It might be an unpopular notion for film critics to have but I have never been a fan of Jordan Peele’s films. Personally, I feel that the films he has been lauded for with Us and Get Out, have style, but lack substance. However, gets an escape pass because of the important messages that he tries to tell in his films. It was for that reason that I was a little sceptical going into Candyman. I am happy to share though, that this is perhaps the best film that Peele has put his pen to, even though I feel that a better use of plot devices could have prevented the ending being as clunky as it is.
Directed by Nia Da Costa, Jordan Peele’s take on the classic Candyman tale begins in the 1970s in the Cabrini-Green projects of Chicago, when a young Billy Burke (Rodney L. Jones III) comes face to face with suspected child killer Sherman Fields (Michael Hargrove) moments before he is brutally murdered by a swarm of white Police Officers.
The story then picks up twenty-seven years later when promising artist Anthony McCoy (Yahya Abdul-Mateen II) and his art director gallery girlfriend, Brianna Cartwright (Teyonah Parris), play host to her brother, Troy (Nathan Stewart-Jarret), who tells them a story about an urban legend (that turns out to be true) about an event that occurred at the now re-developed Cabrini-Green.
Fascinated by the story and looking for inspiration for his art, Anthony visits what is left of the original Cabrini-Green and has a chance meeting with the now older William Burke (Colman Domingo) who tells him more about the Candyman legend. Filled with even more inspiration, Anthony then reveals his artwork in an exhibition, but there is then a sudden turn of events when he and his health begin to spiral, and a number of murders occur centred around his artwork.
For the most part, Candyman is a good stylistic slasher. Da Costa brings a great artistic style to the slasher genre and her willingness to use things such as shadow puppets and marionettes throughout the film certainly makes Candyman a step-up from most horror films. This isn’t a film that is going to be enjoyed by people who love slashers like Valentine or I Know What You Did Last Summer. The artistic edge certainly makes sure of that, which is only further enhanced by the most intriguing screenplay that Peele has written to date.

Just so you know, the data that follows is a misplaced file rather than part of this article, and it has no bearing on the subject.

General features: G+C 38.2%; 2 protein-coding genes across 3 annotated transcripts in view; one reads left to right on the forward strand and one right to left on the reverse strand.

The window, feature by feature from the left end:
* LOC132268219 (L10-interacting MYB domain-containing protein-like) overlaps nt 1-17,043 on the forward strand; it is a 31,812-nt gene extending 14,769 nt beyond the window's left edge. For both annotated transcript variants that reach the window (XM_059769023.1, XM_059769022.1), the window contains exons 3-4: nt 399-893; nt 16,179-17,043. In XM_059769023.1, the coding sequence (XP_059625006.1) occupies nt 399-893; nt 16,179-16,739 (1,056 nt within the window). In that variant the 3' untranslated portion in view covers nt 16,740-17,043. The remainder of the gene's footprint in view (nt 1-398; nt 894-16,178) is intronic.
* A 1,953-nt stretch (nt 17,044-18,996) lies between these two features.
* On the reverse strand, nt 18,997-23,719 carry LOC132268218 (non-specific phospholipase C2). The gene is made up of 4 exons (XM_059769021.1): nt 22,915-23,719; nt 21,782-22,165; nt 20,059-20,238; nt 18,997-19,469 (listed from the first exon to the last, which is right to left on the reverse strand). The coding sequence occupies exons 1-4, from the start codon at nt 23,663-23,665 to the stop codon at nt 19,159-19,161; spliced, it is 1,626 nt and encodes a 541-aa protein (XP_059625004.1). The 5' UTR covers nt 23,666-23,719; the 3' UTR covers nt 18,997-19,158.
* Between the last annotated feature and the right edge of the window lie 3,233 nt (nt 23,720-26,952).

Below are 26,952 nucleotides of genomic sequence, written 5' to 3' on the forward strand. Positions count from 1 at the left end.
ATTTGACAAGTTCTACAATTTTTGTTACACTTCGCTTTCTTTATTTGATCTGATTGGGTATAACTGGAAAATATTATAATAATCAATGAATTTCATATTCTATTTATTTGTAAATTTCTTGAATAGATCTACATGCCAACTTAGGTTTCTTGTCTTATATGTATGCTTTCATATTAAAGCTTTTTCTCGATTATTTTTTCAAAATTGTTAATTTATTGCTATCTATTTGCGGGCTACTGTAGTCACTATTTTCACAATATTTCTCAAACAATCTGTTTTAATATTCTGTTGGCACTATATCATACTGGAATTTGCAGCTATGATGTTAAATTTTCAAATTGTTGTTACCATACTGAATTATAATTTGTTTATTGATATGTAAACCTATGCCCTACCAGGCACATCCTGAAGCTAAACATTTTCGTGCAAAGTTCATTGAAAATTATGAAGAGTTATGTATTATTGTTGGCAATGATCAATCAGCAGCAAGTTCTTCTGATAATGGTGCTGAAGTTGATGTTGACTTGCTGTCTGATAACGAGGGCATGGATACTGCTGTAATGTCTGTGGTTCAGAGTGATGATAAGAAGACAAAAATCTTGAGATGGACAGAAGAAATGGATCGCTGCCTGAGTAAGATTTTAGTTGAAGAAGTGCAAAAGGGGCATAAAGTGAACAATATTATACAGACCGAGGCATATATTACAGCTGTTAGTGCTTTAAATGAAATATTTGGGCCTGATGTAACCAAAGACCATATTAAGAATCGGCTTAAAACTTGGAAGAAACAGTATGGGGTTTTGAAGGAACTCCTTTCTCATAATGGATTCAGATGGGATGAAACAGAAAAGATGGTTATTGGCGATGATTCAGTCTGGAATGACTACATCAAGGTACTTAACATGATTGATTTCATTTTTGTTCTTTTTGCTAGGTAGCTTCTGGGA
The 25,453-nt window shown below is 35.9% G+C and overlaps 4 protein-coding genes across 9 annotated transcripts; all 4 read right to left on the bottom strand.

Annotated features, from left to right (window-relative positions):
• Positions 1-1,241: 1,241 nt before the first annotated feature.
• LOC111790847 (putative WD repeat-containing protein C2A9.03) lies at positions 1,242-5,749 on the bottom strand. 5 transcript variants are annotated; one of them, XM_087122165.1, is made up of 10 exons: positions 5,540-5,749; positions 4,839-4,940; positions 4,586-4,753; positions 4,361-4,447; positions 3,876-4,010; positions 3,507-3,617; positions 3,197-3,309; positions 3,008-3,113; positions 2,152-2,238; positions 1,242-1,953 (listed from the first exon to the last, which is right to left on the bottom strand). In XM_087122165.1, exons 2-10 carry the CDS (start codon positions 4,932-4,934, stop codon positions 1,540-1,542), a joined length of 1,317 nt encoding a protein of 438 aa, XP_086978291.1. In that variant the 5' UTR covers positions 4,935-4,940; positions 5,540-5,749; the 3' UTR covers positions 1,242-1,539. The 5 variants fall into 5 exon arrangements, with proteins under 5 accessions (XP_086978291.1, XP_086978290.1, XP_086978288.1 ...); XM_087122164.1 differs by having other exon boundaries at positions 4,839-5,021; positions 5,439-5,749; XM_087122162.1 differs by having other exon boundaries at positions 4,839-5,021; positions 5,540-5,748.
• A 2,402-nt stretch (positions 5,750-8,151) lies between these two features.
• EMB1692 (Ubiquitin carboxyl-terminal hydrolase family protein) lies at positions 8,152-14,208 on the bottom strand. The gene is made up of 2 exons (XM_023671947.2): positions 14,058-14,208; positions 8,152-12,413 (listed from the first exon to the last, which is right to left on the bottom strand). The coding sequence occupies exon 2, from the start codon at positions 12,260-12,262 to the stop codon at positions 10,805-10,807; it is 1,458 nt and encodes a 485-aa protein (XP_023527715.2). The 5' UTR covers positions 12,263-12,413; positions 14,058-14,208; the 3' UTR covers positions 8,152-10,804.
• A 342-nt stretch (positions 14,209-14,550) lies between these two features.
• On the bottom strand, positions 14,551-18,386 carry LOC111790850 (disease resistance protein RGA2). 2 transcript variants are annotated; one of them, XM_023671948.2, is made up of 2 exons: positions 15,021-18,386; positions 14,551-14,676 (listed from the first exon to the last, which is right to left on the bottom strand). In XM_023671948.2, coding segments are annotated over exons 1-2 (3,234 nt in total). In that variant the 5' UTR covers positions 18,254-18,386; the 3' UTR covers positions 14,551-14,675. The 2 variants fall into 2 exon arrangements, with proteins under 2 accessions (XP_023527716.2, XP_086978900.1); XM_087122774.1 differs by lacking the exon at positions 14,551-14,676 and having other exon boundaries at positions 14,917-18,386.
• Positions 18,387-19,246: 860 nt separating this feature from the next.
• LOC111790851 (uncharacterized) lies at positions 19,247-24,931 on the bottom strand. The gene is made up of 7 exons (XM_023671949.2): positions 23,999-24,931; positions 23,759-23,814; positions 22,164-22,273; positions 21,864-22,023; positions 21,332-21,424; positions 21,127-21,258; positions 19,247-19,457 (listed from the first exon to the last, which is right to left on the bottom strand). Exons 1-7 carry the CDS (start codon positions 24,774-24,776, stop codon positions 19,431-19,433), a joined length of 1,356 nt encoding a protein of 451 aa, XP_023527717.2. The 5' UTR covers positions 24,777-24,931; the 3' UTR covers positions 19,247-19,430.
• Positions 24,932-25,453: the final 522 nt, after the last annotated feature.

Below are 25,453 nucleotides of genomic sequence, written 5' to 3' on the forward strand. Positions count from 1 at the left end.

The film does have a major stumbling point though – the ending. It does feel that Da Costa and Peele are building towards something pretty special with the finale of this film, but then when the audience arrives there, it feels like it actually could have been better set-up. A key event happens in the finale that comes out of nowhere and as a result, it completely blindsides the audience in a negative way. The sad thing is, as I play the film back over my mind, I see a number of ways that Peele’s screenplay could have hinted at the finale and the result would have been a truly spectacular and memorable closing scene that could have gone down in horror folklore.
What I did enjoy about Candyman were the performances. It is very clear with his upcoming projects that Yahya Abdul-Mateen II is a star on the rise and his performance here in Candyman clearly shows why. He has an amazing on-screen presence and a natural acting style that some actors could only dream of. His performance here as his character’s mental and physical health deteriorates is far above what you would normally expect from a simple slasher film. He is everything that a leading man should be.
Candyman is sadly let down by a closing sequence that could have been a lot better. For the most part, it is an enjoyable stylistic slasher film that really draws its audience in. I can see that it will divide audiences as some horror fans may not like the artistic style of director Nia Da Costa. But at the end of the day this is one of the most important things about Candyman that separates it from others in the horror genre, so my advice would be go into this film with an open mind.